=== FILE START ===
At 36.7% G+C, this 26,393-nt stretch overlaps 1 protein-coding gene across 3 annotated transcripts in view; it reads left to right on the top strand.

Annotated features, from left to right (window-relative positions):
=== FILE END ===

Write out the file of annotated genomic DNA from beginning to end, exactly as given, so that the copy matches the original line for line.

At 36.7% G+C, this 26,393-nt stretch overlaps 1 protein-coding gene across 3 annotated transcripts in view; it reads left to right on the top strand.

Annotated features, from left to right (window-relative positions):